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A Tribute to the Grand Dame of Romance

By Laura Bacchi

The other day I was lying in bed and thinking — I know, dangerous thing — about what inspired me to be a romance writer. Was it a combination of things or one seminal event that led to this maniacal desire to sit in front of a computer screen and type while the world whizzed by? As I traveled back in time to search for clues, an image formed in my mind of a petite, doe-eyed blonde wearing a gorgeous gown, its ruffles a blur of impressionistic strokes. She faced a tall, titled Englishman with dark hair and a chiseled jaw. By age 11, I had read all of Nancy Drew and was ready to venture into the adult fiction section in search of more insidious fare by Agatha Christie. Poor Agatha didn’t stand a chance, for a few shelves to the left sat dozens of slender paperbacks bearing names like “The Elusive Earl,” “The Fragrant Flower,” and — don’t laugh — “Little White Doves of Love.”

I peered down the aisle to make sure none of my girlfriends could see me pluck one from the shelf. The couple on the front held my interest, their forms a haze of loose brushwork that appealed to what would become the artist in me. The heroine bent forward, her bustle adding fluff to a perky backside as she peered into the eyes of Lord “No Bloody Way Will I Marry But Yet I Must Have You.” Her large eyes flashed passion and impertinence. Like the Earl, I was mesmerized.

Did the librarian let kids even check these things out? I flipped the book over and slouched to the circulation desk. The back cover, however, was just as telling; the writer’s photograph screamed ROMANCE, and my hand couldn’t hide the entire picture. The Grand Dame beamed up at me as she sat bejeweled and be-pooched, holding court somewhere in England. The woman seemed ancient to my young eyes but, oh, how regal and elegant. The librarian didn’t say a word. I took it home and finished it before dinner.

I was hooked. I tore through these sweet romances, listing their numbers and titles in the back of my Trapper Keeper. Barbara Cartland helped me procrastinate on homework during the school year and pass the lazy summer days while my athletic best friend played sports. She provided plot and dialogue for the imaginary relationship I had with John M., whose sole mission in life was to sit behind me in class and poke my neck with his pencil. But most importantly — and perhaps ironically — she marked the dwindling days of my girlhood. When a girl starts dreaming of men, those days are numbered. Barbara’s heroines, however, always held out for true love and never allowed a wayward hand into their bodices. Each book by the Dame gave me a starting point for a week-long fantasy that, though laced with tempting kisses, didn’t lead to anything sordid or contrary to my Southern Baptist upbringing.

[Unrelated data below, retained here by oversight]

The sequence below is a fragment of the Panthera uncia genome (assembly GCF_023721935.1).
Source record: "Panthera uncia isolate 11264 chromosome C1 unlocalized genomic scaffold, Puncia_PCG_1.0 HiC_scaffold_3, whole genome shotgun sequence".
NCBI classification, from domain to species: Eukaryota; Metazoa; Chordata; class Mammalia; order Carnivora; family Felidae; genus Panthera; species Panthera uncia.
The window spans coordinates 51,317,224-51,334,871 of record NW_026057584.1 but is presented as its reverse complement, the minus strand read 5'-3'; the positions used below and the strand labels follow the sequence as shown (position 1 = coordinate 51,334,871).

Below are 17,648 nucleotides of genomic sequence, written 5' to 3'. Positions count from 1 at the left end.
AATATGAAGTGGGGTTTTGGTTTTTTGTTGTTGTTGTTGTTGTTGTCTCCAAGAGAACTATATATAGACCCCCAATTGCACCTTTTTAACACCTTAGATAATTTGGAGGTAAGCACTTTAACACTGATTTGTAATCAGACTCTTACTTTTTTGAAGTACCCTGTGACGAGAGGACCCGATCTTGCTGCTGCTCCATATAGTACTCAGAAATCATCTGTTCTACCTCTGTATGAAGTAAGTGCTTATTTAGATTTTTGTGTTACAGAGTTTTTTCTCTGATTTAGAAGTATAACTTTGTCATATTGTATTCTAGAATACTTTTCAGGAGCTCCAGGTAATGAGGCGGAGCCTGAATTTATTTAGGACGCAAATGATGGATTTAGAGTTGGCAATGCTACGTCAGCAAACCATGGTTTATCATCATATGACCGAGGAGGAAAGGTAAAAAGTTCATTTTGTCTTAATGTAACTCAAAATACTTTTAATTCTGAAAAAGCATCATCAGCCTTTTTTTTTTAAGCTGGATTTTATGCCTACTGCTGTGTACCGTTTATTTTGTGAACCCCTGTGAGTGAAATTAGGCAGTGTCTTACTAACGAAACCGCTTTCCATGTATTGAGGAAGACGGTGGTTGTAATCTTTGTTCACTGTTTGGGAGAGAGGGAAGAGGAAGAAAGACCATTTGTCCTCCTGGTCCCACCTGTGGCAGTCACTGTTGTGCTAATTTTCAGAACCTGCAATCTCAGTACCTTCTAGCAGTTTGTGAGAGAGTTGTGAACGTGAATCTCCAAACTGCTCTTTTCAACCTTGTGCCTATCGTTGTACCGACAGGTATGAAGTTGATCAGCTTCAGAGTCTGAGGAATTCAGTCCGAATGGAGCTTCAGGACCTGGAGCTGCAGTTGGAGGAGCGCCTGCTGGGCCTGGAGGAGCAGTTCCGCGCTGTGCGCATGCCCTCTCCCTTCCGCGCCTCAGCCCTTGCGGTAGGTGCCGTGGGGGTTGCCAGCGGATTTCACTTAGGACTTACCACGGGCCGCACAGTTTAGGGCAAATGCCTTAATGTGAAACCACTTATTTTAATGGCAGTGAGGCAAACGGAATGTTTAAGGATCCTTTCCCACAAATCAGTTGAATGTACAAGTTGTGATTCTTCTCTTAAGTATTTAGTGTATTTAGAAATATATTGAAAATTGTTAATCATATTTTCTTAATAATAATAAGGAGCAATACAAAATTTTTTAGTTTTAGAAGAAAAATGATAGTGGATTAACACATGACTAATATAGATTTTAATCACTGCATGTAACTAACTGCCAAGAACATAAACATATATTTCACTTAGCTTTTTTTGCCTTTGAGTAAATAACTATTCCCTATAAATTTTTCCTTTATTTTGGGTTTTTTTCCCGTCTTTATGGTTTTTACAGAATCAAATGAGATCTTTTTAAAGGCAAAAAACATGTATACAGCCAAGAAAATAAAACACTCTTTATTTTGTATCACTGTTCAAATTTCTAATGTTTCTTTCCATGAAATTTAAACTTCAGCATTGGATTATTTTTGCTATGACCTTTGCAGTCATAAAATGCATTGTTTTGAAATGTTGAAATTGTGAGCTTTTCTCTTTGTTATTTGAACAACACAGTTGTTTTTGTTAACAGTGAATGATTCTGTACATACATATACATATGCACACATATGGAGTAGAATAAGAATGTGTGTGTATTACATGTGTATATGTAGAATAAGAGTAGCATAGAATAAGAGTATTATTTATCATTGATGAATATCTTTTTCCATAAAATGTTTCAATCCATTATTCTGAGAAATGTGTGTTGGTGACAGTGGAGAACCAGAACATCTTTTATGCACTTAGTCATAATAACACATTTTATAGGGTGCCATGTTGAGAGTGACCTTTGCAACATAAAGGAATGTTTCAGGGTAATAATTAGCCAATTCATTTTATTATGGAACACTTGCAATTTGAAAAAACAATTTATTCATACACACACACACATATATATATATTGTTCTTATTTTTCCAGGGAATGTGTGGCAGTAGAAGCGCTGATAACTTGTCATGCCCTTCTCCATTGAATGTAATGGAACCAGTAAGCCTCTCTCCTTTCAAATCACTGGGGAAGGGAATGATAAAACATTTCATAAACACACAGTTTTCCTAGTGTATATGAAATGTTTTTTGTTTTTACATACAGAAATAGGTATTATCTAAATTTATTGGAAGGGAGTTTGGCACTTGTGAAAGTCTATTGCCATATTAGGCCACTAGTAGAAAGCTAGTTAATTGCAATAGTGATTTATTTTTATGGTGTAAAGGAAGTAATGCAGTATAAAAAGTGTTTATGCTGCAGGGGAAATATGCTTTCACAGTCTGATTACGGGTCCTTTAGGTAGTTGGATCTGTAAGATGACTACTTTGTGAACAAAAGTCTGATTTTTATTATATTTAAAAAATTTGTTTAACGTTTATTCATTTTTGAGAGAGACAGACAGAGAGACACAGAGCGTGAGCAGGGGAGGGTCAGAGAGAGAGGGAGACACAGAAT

I’m not sure who unraveled the Cartland mystique and ended my girlhood. If asked, my parents would probably blame Bobby C. This fellow church-goer and my first “real” boyfriend dared to go where no Cartland gentleman had gone before, and once a guy lights that kind of a fire under a girl, it’s hard to be satisfied reading about a caress above one’s evening glove. But I prefer to fault Judy Blume. “Forever” broke my heart. A friend billed it as a “grown-up love story” and warned me to hide it from my parents. My heart’s pitter-patter of expectation was replaced by the dull thud of heartbreak when I realized the author forgot the one thing sacred to every romance — the HEA.

In hindsight, I can appreciate the book’s warning about the transitory nature of young love. But in reality, I was crushed. I had been living in the realm of rich ladies who were swept off their slippered feet by wealthy gents who offered marriage, heirs, and estates. I had been wasting my time with tender little novels while feeding an illusion devoid of heartaches and jerky boyfriends. I’m still a dreamer, but to this day — and with apologies to my high school English teachers — I avoid books with unhappy endings. (By the way, mom blew up when she found “Forever,” but it was nothing compared to the trouble I’d stirred up with Bobby…)

I now know that reading Barbara Cartland wasn’t a waste of time after all. She made love magical while keeping my innocent girlhood intact. She wrote prolifically throughout her life. She packaged herself well. From her stylized book covers to the huge photo on the back, the woman was a marketing phenomenon. And as a member of the aristocracy, she lived the life she wrote of in her romances. Yeah, the prose was purple. But her bank account was filled with green, and no one save Mary Kay could do justice to pink like Barbara could. So if anyone has a few jewels and a white Pekingese I could borrow when I get “the call,” please let me know.

All this reminiscing compelled me to surf the web this morning and research the woman whom I hold responsible for the butt-shaped indentations in my office chair. She passed away a few years back at the age of 98, but, boy, did she live a full life. Besides writing like a fiend and breaking records in the publishing world, she traveled the globe (she even had a conversation with Howard Carter in Egypt as he sat on Tut’s tomb) and became a champion for the rights of people less fortunate than herself. Thinking about Barbara Cartland today has inspired me yet again. Not to read more romances or write more stories, but to spend more time away from the computer and see each day as an opportunity to live life to its fullest.

Now if I could only find a crowbar and pry my bottom from this chair….